Our ski season began typically enough with our annual trip to Squaw Valley. The kids all had new (used, but new to them) skis of their own for the first time and we were to spend the long weekend with a skiing friend and her 3 kids. It was a beautiful sunny day in the mountains the friday before superbowl Sunday.
A fun family photo at the top of the chairlift before our first run.
On that first run we encountered more ice than any of us really liked so we took Squaw's gondola up higher and found some fun intermediate terrain to warm up on.
Then a little while later as we headed to another chair lift, Kate came towards this sign too quickly and had one ski go on either side of the pole that holds it up. She hit it hard with her right leg and collapsed on the spot, yelling. My friend's boys returned to the scene of the crime later on to tell the offending sign what they thought of it.
Kate is a good skier and she wasn't skiing anywhere very steep or crowded and it was just a really terrible example of some really bad luck. Once she was transported down the hill and to the little ski clinic doctor, her leg was quickly discovered to be broken and we had a ticket to ride to the nearest hospital in an ambulance.
Kate's leg was stabilized there and we rode the same ambulance to a much better,
further away hospital that afternoon.
Fortunately, her prognosis changed when we changed hospitals as well. She went from needing a full body cast for many weeks after surgery to needing a soft removable velcro cast which she would remove to exercise her leg each day.
The next morning she had surgery and now has a leg full of some nice hardware which must be removed in a year.
One of my best friends took Allison and Erin for the day so they wouldn't have to hang around the hospital and drive us crazy. A&E went out to lunch, got to ride my friend's daughter's horse, made cupcakes and a nice get well sign for Kate too.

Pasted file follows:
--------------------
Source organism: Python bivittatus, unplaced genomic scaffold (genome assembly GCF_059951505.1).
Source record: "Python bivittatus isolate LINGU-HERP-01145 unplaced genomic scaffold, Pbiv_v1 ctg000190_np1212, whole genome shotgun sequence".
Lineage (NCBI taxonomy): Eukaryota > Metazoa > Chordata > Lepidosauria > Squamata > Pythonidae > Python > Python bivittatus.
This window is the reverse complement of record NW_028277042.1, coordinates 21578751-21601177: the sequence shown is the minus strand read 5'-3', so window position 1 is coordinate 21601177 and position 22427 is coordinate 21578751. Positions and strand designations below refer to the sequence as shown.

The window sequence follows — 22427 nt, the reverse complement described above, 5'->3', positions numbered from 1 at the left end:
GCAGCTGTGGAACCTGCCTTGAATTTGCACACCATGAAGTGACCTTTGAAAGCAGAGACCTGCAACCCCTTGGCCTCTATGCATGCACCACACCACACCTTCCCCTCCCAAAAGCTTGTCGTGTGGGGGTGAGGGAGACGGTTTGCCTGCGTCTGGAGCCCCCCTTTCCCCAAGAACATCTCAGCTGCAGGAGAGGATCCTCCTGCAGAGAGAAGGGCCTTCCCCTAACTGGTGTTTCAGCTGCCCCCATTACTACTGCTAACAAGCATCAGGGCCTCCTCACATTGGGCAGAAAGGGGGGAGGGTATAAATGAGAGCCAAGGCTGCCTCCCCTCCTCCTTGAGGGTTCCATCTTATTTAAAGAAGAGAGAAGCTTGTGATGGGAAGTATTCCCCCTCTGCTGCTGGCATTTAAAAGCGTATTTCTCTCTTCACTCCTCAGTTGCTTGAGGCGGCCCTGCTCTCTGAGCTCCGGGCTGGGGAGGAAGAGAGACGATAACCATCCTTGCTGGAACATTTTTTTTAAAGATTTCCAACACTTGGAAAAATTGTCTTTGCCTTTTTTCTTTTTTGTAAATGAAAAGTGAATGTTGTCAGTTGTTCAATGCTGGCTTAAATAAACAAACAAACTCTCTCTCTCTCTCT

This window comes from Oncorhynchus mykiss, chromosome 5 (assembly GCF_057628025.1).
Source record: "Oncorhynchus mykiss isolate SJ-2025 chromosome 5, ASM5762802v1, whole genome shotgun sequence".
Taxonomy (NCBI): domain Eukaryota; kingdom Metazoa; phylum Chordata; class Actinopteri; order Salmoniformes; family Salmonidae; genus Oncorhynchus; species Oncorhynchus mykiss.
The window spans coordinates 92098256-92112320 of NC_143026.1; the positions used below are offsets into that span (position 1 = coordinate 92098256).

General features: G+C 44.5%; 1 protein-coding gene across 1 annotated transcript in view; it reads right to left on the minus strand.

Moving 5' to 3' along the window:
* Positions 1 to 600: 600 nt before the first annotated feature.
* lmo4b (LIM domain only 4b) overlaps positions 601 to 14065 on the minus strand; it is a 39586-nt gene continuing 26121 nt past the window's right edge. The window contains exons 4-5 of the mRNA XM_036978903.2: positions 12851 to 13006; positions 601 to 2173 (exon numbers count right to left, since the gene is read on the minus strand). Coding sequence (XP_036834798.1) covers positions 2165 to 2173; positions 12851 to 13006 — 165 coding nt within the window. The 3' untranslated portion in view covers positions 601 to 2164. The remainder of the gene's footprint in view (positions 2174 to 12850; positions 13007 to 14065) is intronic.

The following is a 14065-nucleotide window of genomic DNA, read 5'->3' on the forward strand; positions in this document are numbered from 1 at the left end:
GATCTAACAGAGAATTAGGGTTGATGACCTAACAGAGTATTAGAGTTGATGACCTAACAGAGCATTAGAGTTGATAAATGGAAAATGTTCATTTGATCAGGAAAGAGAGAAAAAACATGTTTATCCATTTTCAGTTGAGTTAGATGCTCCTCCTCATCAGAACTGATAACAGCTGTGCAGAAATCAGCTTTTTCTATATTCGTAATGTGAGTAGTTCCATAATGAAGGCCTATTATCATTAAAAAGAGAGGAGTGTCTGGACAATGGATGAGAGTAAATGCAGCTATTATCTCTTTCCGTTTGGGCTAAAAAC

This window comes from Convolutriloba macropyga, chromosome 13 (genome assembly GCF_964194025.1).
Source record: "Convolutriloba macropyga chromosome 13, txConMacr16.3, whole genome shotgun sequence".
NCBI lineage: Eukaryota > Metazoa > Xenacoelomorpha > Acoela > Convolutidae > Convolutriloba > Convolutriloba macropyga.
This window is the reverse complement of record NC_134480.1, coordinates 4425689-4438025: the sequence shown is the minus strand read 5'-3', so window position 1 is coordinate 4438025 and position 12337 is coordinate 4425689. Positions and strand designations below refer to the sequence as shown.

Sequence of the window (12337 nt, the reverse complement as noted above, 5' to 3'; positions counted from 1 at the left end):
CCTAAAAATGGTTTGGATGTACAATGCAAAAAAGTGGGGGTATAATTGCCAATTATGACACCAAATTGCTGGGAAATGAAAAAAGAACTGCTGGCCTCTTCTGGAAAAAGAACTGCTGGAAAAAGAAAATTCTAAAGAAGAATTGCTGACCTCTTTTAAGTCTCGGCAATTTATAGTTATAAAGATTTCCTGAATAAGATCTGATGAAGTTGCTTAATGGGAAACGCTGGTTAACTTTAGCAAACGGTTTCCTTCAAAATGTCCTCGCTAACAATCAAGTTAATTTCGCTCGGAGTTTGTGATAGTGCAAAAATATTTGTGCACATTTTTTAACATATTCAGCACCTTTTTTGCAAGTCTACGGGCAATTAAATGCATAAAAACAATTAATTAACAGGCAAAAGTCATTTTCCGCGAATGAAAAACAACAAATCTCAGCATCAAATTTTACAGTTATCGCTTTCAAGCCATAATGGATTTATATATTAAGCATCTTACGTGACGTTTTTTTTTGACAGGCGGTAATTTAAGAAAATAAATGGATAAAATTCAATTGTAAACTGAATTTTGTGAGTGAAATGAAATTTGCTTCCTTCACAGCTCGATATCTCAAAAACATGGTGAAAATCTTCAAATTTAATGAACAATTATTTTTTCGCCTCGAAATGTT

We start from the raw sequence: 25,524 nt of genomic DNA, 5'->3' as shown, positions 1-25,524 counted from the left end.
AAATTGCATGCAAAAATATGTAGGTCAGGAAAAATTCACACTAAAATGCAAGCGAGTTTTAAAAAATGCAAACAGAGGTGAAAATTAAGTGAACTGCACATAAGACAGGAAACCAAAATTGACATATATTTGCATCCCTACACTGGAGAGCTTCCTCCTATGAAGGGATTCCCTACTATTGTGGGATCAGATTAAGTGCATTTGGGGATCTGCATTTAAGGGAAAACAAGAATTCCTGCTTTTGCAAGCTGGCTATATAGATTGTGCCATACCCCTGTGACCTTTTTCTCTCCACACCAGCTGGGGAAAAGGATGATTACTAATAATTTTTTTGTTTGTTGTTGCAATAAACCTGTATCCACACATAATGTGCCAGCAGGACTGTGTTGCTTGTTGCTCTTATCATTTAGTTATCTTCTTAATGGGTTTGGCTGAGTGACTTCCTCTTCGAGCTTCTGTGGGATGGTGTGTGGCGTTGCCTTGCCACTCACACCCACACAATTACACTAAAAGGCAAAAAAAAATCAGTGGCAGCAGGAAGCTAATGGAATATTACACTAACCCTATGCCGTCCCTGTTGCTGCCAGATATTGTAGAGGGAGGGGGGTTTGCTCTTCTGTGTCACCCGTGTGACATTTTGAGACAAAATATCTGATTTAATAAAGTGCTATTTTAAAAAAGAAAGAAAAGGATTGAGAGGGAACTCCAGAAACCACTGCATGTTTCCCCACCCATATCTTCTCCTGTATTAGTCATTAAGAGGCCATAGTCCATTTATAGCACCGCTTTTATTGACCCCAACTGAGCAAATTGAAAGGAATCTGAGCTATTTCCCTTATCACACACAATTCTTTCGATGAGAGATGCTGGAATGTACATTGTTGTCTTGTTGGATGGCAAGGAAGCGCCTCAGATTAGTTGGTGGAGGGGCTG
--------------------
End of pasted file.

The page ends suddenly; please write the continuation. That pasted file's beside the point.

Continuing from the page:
Kate did well after surgery as long as she didn't have to move. She had been on morphine since seeing the first doctor at the ski clinic and was kept pretty comfortable. She stayed home during the following week and her class made her a huge get-well banner which everyone signed.
Erin brought home her work each day so she never got behind and she had a lot to learn about using crutches, exercising her leg, and doing things independently. By the following week she was pain-free without any medication and was good enough on her crutches to return to school. Physical therapy sessions are ongoing but generally Kate has been making good progress.
Different people have let me know how much smarter they are than I am. "That's exactly why I would never let my kids ski!" I've heard more times than I can count. Which is a great theory, except skiing is something the vast majority of people do without breaking their legs and this is Kate's second broken bone and time spent in a cast. She was nearly 4 when she broke her arm by falling on our lawn from the towering distance of about 12 inches from the ladder of the playground structure. So I guess I shouldn't let my kids play in the backyard either. Or let them ride a bike, or in a car, or many other things where injuries happen every day. I guess I should keep them all in bubble wrap.